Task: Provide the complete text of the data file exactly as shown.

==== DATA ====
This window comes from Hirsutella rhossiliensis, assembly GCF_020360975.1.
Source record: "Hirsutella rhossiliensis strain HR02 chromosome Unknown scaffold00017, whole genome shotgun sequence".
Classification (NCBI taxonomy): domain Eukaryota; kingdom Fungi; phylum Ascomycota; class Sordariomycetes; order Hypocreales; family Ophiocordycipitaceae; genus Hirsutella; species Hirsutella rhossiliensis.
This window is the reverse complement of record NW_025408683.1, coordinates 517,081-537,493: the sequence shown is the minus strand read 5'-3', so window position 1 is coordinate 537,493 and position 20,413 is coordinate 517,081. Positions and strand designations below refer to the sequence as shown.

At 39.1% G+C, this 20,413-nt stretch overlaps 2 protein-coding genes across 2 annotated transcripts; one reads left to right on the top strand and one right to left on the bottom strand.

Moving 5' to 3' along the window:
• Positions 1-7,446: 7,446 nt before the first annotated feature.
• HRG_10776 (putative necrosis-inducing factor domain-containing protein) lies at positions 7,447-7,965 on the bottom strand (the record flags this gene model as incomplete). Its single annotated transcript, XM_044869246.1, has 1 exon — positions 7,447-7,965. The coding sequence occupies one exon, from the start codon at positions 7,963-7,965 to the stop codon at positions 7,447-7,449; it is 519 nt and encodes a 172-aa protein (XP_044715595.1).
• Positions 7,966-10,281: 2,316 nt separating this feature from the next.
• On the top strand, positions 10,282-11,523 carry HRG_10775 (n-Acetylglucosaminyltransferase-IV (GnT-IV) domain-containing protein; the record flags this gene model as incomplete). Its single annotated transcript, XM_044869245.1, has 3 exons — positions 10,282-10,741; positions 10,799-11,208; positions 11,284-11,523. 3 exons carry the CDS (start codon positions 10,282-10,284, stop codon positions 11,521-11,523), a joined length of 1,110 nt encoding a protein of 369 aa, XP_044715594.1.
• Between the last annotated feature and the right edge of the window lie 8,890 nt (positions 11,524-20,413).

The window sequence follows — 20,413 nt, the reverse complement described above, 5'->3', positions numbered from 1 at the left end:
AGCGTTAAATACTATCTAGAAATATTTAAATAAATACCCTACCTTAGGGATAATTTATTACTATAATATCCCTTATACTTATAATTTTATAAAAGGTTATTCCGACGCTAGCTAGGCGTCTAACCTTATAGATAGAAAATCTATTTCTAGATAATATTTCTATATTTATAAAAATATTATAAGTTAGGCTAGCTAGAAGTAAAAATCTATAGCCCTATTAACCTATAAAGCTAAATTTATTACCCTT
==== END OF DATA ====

This window comes from Hirsutella rhossiliensis, assembly GCF_020360975.1.
Source record: "Hirsutella rhossiliensis strain HR02 chromosome Unknown scaffold00017, whole genome shotgun sequence".
Classification (NCBI taxonomy): domain Eukaryota; kingdom Fungi; phylum Ascomycota; class Sordariomycetes; order Hypocreales; family Ophiocordycipitaceae; genus Hirsutella; species Hirsutella rhossiliensis.
This window is the reverse complement of record NW_025408683.1, coordinates 517,081-537,493: the sequence shown is the minus strand read 5'-3', so window position 1 is coordinate 537,493 and position 20,413 is coordinate 517,081. Positions and strand designations below refer to the sequence as shown.

At 39.1% G+C, this 20,413-nt stretch overlaps 2 protein-coding genes across 2 annotated transcripts; one reads left to right on the top strand and one right to left on the bottom strand.

Moving 5' to 3' along the window:
• Positions 1-7,446: 7,446 nt before the first annotated feature.
• HRG_10776 (putative necrosis-inducing factor domain-containing protein) lies at positions 7,447-7,965 on the bottom strand (the record flags this gene model as incomplete). Its single annotated transcript, XM_044869246.1, has 1 exon — positions 7,447-7,965. The coding sequence occupies one exon, from the start codon at positions 7,963-7,965 to the stop codon at positions 7,447-7,449; it is 519 nt and encodes a 172-aa protein (XP_044715595.1).
• Positions 7,966-10,281: 2,316 nt separating this feature from the next.
• On the top strand, positions 10,282-11,523 carry HRG_10775 (n-Acetylglucosaminyltransferase-IV (GnT-IV) domain-containing protein; the record flags this gene model as incomplete). Its single annotated transcript, XM_044869245.1, has 3 exons — positions 10,282-10,741; positions 10,799-11,208; positions 11,284-11,523. 3 exons carry the CDS (start codon positions 10,282-10,284, stop codon positions 11,521-11,523), a joined length of 1,110 nt encoding a protein of 369 aa, XP_044715594.1.
• Between the last annotated feature and the right edge of the window lie 8,890 nt (positions 11,524-20,413).

The window sequence follows — 20,413 nt, the reverse complement described above, 5'->3', positions numbered from 1 at the left end:
AGCGTTAAATACTATCTAGAAATATTTAAATAAATACCCTACCTTAGGGATAATTTATTACTATAATATCCCTTATACTTATAATTTTATAAAAGGTTATTCCGACGCTAGCTAGGCGTCTAACCTTATAGATAGAAAATCTATTTCTAGATAATATTTCTATATTTATAAAAATATTATAAGTTAGGCTAGCTAGAAGTAAAAATCTATAGCCCTATTAACCTATAAAGCTAAATTTATTACCCTT